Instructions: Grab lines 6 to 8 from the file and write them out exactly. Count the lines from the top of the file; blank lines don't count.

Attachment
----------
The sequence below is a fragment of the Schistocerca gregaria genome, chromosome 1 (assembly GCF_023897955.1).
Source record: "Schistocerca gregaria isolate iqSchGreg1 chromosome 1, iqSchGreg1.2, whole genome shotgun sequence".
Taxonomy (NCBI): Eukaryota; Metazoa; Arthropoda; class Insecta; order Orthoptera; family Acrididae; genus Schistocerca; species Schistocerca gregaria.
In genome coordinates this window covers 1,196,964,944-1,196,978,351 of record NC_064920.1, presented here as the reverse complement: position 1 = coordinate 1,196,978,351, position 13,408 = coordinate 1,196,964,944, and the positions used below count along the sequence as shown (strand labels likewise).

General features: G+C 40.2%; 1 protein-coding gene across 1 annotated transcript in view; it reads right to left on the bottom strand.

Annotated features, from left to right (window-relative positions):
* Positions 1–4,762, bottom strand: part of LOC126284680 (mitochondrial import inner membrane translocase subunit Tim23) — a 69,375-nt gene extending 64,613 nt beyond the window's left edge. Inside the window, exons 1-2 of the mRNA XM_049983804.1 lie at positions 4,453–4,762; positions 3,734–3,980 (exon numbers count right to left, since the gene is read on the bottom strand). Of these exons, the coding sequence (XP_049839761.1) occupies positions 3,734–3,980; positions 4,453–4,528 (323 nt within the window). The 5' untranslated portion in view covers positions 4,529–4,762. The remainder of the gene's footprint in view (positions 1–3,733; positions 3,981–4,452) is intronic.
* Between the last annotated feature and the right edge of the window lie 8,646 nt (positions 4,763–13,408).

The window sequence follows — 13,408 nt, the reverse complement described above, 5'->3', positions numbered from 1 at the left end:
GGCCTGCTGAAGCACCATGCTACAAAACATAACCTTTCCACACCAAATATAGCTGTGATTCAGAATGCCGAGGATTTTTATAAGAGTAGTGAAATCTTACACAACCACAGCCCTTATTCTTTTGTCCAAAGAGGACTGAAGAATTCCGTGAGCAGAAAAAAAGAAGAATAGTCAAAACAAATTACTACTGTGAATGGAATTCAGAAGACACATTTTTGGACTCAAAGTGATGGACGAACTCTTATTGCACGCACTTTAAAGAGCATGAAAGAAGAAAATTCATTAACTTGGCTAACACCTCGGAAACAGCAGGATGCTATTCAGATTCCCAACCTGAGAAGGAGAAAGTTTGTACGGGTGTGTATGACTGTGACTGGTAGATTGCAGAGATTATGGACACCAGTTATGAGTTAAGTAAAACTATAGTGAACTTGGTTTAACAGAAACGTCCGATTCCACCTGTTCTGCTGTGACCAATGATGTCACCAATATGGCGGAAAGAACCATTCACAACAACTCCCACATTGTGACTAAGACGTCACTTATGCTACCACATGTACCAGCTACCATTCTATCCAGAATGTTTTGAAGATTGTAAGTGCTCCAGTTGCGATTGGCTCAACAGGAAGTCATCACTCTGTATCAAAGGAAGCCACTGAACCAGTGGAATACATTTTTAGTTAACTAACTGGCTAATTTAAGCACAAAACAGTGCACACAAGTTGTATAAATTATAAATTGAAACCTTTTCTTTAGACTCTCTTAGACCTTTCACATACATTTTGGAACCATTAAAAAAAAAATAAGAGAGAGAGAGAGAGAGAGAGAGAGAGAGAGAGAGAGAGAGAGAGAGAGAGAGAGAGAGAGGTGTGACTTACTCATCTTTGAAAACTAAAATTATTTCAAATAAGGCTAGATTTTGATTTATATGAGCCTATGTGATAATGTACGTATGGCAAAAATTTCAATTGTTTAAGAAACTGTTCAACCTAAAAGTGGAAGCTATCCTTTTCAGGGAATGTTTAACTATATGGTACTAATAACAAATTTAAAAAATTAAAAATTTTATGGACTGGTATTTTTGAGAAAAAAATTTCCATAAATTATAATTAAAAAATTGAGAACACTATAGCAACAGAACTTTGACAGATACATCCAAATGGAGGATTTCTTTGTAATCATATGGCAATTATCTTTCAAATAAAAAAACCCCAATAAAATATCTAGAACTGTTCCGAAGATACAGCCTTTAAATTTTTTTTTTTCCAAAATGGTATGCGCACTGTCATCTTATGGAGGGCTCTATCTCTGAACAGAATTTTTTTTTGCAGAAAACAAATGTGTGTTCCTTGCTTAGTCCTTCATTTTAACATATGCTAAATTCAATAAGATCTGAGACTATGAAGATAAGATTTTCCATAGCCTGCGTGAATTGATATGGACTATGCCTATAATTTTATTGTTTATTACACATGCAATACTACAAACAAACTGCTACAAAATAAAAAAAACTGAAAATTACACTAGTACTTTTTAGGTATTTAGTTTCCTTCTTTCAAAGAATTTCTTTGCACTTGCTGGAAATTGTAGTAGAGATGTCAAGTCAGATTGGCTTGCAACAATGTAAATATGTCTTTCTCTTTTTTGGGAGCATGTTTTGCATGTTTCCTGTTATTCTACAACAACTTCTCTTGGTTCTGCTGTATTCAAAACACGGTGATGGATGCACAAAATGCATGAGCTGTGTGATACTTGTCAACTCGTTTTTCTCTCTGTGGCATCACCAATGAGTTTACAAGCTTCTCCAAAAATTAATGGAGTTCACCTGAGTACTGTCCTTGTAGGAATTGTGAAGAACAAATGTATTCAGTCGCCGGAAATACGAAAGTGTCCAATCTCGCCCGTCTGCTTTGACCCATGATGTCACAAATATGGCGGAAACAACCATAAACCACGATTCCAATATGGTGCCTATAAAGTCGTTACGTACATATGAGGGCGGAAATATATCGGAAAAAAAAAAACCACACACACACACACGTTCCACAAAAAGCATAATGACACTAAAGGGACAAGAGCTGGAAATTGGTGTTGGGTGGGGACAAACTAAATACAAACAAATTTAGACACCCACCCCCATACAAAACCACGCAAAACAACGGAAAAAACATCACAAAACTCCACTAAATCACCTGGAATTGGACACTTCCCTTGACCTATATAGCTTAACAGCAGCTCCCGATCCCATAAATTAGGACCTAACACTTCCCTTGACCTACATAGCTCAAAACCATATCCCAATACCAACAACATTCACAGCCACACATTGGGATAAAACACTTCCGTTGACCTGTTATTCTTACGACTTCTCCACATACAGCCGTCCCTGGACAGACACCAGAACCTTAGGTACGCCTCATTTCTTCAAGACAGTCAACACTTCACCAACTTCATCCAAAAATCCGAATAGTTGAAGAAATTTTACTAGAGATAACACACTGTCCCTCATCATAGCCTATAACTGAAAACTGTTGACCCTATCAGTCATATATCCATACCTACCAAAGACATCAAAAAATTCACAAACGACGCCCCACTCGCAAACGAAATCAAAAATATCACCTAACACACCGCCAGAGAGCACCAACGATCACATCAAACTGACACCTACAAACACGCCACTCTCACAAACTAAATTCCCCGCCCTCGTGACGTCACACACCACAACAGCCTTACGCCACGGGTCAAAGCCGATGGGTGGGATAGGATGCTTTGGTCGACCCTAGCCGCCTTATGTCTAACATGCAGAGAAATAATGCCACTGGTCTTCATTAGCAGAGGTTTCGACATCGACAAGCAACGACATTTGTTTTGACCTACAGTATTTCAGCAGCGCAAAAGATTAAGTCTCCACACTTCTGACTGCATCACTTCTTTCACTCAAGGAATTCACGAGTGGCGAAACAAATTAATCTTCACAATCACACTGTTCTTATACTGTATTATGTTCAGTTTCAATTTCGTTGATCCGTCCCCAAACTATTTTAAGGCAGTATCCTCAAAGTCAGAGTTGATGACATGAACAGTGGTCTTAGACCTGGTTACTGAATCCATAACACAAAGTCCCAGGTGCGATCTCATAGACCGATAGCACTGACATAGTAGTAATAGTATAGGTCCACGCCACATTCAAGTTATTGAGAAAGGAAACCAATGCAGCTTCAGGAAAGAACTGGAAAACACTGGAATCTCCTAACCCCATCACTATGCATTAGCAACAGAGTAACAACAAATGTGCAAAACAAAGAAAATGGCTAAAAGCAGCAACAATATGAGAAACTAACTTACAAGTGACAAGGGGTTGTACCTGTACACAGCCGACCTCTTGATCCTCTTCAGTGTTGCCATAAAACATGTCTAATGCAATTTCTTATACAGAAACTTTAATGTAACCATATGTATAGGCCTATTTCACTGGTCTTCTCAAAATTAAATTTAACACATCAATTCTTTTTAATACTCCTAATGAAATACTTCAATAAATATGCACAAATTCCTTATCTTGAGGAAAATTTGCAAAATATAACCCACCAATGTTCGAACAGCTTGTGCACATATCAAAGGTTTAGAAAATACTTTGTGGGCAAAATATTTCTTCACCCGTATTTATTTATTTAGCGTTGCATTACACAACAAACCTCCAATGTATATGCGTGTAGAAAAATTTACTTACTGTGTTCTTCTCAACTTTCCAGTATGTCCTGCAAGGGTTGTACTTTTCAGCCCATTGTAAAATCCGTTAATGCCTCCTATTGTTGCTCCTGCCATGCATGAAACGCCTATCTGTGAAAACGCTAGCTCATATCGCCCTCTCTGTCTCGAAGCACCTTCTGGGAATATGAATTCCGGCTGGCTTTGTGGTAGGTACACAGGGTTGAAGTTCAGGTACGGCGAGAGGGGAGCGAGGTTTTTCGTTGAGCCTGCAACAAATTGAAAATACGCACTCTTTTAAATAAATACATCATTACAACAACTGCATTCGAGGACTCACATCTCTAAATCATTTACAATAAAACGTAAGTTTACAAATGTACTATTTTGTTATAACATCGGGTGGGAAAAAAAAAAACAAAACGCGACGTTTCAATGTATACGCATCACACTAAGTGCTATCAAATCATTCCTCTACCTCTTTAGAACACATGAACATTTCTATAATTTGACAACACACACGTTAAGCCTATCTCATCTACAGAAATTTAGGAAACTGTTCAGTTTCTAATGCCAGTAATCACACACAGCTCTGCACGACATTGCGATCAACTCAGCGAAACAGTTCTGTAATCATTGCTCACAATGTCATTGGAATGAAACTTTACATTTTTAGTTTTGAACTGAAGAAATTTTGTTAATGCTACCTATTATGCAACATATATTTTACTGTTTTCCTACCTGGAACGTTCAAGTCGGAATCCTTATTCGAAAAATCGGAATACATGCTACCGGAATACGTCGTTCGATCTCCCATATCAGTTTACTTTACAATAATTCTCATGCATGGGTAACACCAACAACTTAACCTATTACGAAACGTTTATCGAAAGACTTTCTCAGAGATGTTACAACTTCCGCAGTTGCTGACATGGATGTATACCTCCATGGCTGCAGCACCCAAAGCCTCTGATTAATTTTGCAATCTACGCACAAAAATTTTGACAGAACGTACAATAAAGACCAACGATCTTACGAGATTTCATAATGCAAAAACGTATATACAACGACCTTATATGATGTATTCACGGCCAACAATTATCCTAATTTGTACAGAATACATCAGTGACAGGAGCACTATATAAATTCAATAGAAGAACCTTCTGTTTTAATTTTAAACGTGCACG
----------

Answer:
Annotated features, from left to right (window-relative positions):
* Positions 1–4,762, bottom strand: part of LOC126284680 (mitochondrial import inner membrane translocase subunit Tim23) — a 69,375-nt gene extending 64,613 nt beyond the window's left edge. Inside the window, exons 1-2 of the mRNA XM_049983804.1 lie at positions 4,453–4,762; positions 3,734–3,980 (exon numbers count right to left, since the gene is read on the bottom strand). Of these exons, the coding sequence (XP_049839761.1) occupies positions 3,734–3,980; positions 4,453–4,528 (323 nt within the window). The 5' untranslated portion in view covers positions 4,529–4,762. The remainder of the gene's footprint in view (positions 1–3,733; positions 3,981–4,452) is intronic.
* Between the last annotated feature and the right edge of the window lie 8,646 nt (positions 4,763–13,408).